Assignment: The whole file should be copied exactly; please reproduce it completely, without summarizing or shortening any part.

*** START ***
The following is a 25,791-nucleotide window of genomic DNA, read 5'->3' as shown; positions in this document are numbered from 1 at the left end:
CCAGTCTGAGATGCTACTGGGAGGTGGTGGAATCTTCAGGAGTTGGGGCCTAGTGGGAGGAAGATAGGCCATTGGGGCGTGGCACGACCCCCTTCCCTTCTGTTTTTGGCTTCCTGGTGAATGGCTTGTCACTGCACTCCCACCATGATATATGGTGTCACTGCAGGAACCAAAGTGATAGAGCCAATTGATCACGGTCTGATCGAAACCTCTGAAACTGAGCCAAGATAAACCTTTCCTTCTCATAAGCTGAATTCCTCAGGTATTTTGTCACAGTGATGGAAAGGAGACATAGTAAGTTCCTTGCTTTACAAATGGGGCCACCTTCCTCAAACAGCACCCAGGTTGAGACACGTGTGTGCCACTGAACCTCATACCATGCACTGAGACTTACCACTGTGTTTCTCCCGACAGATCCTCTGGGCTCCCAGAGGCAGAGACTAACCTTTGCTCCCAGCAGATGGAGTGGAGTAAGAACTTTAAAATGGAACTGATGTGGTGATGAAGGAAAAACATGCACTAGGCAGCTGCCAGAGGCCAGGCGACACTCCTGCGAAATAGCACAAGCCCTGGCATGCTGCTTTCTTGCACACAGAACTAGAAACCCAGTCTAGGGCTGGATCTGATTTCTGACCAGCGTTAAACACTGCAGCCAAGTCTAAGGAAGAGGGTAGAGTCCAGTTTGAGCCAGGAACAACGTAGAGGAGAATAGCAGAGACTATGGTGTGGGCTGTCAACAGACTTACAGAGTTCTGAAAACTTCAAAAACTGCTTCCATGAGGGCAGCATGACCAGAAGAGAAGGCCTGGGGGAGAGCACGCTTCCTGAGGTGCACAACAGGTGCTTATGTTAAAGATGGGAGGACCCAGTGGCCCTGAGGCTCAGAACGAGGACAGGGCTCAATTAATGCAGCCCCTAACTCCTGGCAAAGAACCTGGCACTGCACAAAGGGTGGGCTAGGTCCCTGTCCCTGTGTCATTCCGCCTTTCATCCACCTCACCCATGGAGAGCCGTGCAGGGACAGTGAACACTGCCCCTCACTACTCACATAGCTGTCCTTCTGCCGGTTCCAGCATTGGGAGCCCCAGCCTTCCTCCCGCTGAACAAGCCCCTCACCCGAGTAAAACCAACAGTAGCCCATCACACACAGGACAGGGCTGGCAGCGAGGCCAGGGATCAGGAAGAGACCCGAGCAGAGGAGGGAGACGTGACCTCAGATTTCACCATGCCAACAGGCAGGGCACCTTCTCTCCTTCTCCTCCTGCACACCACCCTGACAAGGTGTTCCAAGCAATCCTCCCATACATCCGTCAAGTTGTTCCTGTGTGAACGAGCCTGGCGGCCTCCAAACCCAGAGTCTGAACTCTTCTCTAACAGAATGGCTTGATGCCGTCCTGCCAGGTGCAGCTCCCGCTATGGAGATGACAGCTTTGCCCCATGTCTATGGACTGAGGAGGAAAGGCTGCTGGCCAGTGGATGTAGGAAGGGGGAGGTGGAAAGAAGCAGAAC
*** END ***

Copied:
The following is a 25,791-nucleotide window of genomic DNA, read 5'->3' as shown; positions in this document are numbered from 1 at the left end:
CCAGTCTGAGATGCTACTGGGAGGTGGTGGAATCTTCAGGAGTTGGGGCCTAGTGGGAGGAAGATAGGCCATTGGGGCGTGGCACGACCCCCTTCCCTTCTGTTTTTGGCTTCCTGGTGAATGGCTTGTCACTGCACTCCCACCATGATATATGGTGTCACTGCAGGAACCAAAGTGATAGAGCCAATTGATCACGGTCTGATCGAAACCTCTGAAACTGAGCCAAGATAAACCTTTCCTTCTCATAAGCTGAATTCCTCAGGTATTTTGTCACAGTGATGGAAAGGAGACATAGTAAGTTCCTTGCTTTACAAATGGGGCCACCTTCCTCAAACAGCACCCAGGTTGAGACACGTGTGTGCCACTGAACCTCATACCATGCACTGAGACTTACCACTGTGTTTCTCCCGACAGATCCTCTGGGCTCCCAGAGGCAGAGACTAACCTTTGCTCCCAGCAGATGGAGTGGAGTAAGAACTTTAAAATGGAACTGATGTGGTGATGAAGGAAAAACATGCACTAGGCAGCTGCCAGAGGCCAGGCGACACTCCTGCGAAATAGCACAAGCCCTGGCATGCTGCTTTCTTGCACACAGAACTAGAAACCCAGTCTAGGGCTGGATCTGATTTCTGACCAGCGTTAAACACTGCAGCCAAGTCTAAGGAAGAGGGTAGAGTCCAGTTTGAGCCAGGAACAACGTAGAGGAGAATAGCAGAGACTATGGTGTGGGCTGTCAACAGACTTACAGAGTTCTGAAAACTTCAAAAACTGCTTCCATGAGGGCAGCATGACCAGAAGAGAAGGCCTGGGGGAGAGCACGCTTCCTGAGGTGCACAACAGGTGCTTATGTTAAAGATGGGAGGACCCAGTGGCCCTGAGGCTCAGAACGAGGACAGGGCTCAATTAATGCAGCCCCTAACTCCTGGCAAAGAACCTGGCACTGCACAAAGGGTGGGCTAGGTCCCTGTCCCTGTGTCATTCCGCCTTTCATCCACCTCACCCATGGAGAGCCGTGCAGGGACAGTGAACACTGCCCCTCACTACTCACATAGCTGTCCTTCTGCCGGTTCCAGCATTGGGAGCCCCAGCCTTCCTCCCGCTGAACAAGCCCCTCACCCGAGTAAAACCAACAGTAGCCCATCACACACAGGACAGGGCTGGCAGCGAGGCCAGGGATCAGGAAGAGACCCGAGCAGAGGAGGGAGACGTGACCTCAGATTTCACCATGCCAACAGGCAGGGCACCTTCTCTCCTTCTCCTCCTGCACACCACCCTGACAAGGTGTTCCAAGCAATCCTCCCATACATCCGTCAAGTTGTTCCTGTGTGAACGAGCCTGGCGGCCTCCAAACCCAGAGTCTGAACTCTTCTCTAACAGAATGGCTTGATGCCGTCCTGCCAGGTGCAGCTCCCGCTATGGAGATGACAGCTTTGCCCCATGTCTATGGACTGAGGAGGAAAGGCTGCTGGCCAGTGGATGTAGGAAGGGGGAGGTGGAAAGAAGCAGAAC